A Child Dies of Meningitis: When Loving Parents Make Bad Decisions


As parents, we all want what's best for our children. But when it comes to their health, who gets to decide what that means? Do parents always know best? And what happens when they don't? That's currently the question surrounding a Canadian couple who is mourning their son --  a 19-month-old boy who died from meningitis after they reportedly tried to cure him at home, on their own, without traditional medicine. 


Accoring to news reports, their toddler, Ezekiel, showed signs of serious illness for over two weeks before his passing, yet instead of taking him to a doctor, David and Collet Stephan reportedly turned to various "natural" remedies. Now they're not only dealing with the death of their son, but they have also been charged with "failing to provide the necessities of life" for their little boy. While this happened in March 2012, a Canadian jury is just hearing the case, bringing it into the public once again.

According to prosecutors, when Ezekiel fell ill, Collet Stephan tried to boost her son's immune system with "naturopathic remedies," including water with maple syrup, olive leaf extract, whey protein, and juice with frozen berries. More "natural" treatments, as their son became "lethargic and stiff," reportedly involved apple cider vinegar, garlic, hot peppers, mashed onion, horseradish root, and ginger root. While all of those might make for a delicious soup, they don't really stand a chance against what turned out to be meningitis -- something that the court details indicate the Stephans suspected to be the issue.

As more details unfold in the ongoing trial, a heartbreaking picture is painted of two parents who clearly loved and tried to help their little boy, but who simply did not get him the medical help he needed.

Given all the circumstances, the court is being fairly lenient in its assessment. The prosecutors told the court that the Stephans loved their son, and they aren't being accused of ignoring or killing him -- but rather they are being charged with not getting him proper treatment in the right amount of time.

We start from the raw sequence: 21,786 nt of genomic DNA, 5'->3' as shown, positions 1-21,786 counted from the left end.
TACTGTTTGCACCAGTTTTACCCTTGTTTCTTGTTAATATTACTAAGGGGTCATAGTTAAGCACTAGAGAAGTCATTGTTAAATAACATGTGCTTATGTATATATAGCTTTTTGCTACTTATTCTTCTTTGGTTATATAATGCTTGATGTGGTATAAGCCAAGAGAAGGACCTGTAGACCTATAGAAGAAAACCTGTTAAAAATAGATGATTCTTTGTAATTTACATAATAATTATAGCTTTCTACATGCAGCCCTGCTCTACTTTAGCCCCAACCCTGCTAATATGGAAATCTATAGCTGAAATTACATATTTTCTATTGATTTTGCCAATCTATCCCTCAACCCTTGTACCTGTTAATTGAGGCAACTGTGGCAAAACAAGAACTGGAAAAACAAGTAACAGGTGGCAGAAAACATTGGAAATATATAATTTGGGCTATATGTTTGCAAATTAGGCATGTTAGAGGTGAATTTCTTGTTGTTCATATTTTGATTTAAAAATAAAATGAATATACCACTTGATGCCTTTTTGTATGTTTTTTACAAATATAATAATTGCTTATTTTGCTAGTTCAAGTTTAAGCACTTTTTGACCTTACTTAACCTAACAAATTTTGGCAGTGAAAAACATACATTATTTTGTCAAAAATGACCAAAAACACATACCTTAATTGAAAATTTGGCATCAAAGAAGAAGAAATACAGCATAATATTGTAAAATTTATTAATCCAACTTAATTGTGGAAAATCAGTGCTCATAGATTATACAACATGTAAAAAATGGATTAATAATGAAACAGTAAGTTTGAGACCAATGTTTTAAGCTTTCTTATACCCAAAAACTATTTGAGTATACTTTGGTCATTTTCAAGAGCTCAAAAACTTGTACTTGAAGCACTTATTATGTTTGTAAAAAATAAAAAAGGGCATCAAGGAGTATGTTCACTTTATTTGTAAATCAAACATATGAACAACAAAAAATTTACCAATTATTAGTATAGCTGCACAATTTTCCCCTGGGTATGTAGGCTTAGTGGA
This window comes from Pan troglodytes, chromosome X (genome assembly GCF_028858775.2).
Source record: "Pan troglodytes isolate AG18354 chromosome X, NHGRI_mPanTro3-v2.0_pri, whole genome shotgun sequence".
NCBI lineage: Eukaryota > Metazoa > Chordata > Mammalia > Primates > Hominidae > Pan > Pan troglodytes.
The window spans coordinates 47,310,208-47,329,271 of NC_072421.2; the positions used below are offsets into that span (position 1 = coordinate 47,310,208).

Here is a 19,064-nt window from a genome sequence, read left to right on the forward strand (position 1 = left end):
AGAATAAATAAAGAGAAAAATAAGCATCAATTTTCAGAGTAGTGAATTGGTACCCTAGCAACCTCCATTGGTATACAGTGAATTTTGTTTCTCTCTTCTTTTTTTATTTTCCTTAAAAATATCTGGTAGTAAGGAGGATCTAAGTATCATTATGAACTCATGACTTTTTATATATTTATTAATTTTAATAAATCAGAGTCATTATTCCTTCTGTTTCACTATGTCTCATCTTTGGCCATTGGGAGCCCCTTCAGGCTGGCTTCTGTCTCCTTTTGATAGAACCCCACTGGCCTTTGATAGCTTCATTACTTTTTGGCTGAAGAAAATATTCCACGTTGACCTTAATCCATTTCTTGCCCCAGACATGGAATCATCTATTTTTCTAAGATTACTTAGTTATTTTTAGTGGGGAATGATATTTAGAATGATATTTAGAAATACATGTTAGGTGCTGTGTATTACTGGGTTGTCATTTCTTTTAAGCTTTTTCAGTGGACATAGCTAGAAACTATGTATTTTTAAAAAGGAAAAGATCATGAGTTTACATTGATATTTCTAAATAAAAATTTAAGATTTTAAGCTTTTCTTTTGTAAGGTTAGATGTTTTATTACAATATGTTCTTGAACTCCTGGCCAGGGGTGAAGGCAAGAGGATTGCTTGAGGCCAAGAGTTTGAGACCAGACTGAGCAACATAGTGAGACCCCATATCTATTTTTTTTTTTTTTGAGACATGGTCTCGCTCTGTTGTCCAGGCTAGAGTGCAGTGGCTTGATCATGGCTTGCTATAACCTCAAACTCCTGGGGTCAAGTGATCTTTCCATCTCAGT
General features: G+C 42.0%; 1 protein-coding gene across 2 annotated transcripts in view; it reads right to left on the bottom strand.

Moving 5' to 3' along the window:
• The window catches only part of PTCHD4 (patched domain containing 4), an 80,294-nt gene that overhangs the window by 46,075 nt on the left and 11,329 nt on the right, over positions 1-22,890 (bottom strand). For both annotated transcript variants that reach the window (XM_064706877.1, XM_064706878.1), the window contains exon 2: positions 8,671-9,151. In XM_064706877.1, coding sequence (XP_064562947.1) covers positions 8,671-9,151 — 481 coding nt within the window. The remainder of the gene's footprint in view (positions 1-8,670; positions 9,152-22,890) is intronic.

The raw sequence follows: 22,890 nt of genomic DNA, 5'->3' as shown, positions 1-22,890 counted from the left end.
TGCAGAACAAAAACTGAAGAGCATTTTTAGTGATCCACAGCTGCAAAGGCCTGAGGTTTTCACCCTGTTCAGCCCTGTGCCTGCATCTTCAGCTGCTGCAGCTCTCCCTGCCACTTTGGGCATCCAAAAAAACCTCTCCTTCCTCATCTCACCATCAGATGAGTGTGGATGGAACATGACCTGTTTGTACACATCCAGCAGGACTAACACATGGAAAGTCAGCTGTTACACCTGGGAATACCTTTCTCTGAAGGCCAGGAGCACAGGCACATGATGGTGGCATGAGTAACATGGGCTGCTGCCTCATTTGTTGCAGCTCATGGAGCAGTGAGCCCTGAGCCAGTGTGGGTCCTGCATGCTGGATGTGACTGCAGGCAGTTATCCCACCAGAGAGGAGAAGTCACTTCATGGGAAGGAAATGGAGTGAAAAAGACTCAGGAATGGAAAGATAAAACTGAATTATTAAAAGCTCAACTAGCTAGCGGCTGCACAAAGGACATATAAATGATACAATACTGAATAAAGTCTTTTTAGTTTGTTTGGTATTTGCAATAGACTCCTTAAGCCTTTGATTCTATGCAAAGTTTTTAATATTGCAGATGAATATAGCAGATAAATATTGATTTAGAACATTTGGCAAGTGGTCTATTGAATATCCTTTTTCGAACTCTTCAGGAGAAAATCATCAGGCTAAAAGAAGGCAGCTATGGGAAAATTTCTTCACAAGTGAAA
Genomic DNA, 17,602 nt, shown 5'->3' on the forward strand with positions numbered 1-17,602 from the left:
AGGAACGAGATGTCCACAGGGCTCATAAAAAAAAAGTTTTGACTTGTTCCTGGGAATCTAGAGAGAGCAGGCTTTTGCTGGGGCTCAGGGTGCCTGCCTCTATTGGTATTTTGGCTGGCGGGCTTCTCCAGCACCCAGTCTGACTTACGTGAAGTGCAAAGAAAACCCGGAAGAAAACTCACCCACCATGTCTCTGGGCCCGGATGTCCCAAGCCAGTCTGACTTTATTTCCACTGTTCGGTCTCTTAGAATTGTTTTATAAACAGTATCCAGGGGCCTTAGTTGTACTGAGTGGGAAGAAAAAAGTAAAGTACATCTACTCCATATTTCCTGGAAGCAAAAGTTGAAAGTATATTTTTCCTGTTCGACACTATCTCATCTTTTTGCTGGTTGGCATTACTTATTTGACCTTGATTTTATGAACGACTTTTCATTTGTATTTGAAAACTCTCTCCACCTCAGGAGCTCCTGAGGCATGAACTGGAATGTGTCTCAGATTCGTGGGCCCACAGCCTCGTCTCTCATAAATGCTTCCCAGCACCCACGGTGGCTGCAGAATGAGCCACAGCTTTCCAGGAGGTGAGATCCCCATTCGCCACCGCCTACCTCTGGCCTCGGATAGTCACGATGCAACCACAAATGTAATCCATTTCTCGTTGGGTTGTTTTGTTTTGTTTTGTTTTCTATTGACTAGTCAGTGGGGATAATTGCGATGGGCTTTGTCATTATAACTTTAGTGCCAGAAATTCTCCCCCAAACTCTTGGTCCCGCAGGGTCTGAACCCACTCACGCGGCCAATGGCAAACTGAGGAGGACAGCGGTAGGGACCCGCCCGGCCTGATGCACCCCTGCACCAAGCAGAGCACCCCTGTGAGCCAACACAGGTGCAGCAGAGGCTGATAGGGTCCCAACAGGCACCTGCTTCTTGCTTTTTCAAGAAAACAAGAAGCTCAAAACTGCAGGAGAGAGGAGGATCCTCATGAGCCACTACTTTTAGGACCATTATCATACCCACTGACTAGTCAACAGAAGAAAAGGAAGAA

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It should be noted that the Stephans have a Facebook page that they update frequently, and have recently posted a response to the latest  articles being written about them. They say that much of what has been written has been "distorted," and they hope the "truth comes out" -- yet, they don't actually refute any of the more wilder accusations against them with much proof.

We have added the ability to accept donations via credit card! Thank you everyone for all of the Love and support that you have blessed our family with. May the truth set us all free!

Posted by Prayers for Ezekiel on Saturday, March 5, 2016

The Stephans also recently linked to what they say is the "most accurate" representation of their story, an article published on Health Impact News, a website dedicated in part to "stories on vaccine safety that are censored in mainstream media." It's clear that they're pleading to the court of public opinion while their case continues to play out in actual court.

How does one even begin to unravel a situation like this? As a parent, I completely understand the idea that you know what's best for your child. But as a logical human, I have to say that at some point, you need to admit to yourself that you don't know what you're doing and at least seek out another opinion.

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Clearly the Stephans have much faith in their methods -- enough so that they would entrust their son's life to them. But that can't be enough. There has to be a middle ground between a parent’s beliefs and the rights of a child. The Stephans could have continued to treat Ezekiel while also going to a medical professional for a second opinion.

The fact that this little boy's death -- and much of his suffering -- could likely have been prevented is heartbreaking.

Here’s my question: As a society, how can we create a system that protects children like Ezekiel, but at the same time isn't misused to target marginalized communities? I think about parents of color who have lost their children due to "neglect" that wouldn't have caused a blink had it occurred within a white family. Yet at the same time, circumstances like this one occur with nobody stepping in to help children like Ezekiel until it is too late.

Listen, I'm as natural crunchy granola as the next gal. I try to buy organic and local when I can; I avoid dyes and chemicals in my food; and I do my best to make sure my son isn't exposed to anything harmful while he gets his daily dose of outdoor vitamin D. That said, I'm also aware that I can't prevent everything with a good diet, lots of fresh air, and exercise. So yes, bring on the medications and vaccines and other necessities to keep my child healthy. Go team!

I can't imagine the pain and guilt these parents must be facing. Not only did they lose Ezekiel, but this court case might also end up costing them the right to parent their other sons as well.

I'm not here to bash their beliefs (although trust me, there is plenty to be said about folks who use maple syrup to treat meningitis). But I am here to question their motives. How could parents who see their child getting sicker by the day refuse to take him in for actual treatment?

I understand fear -- it's a huge motivator, and it seems that the Stephans had bad experiences with the medical community. But what about the fear of losing a child? Is that not motivation enough to step outside your beliefs, and try any and all methods?  


Image via iStock.com/zhz_akey

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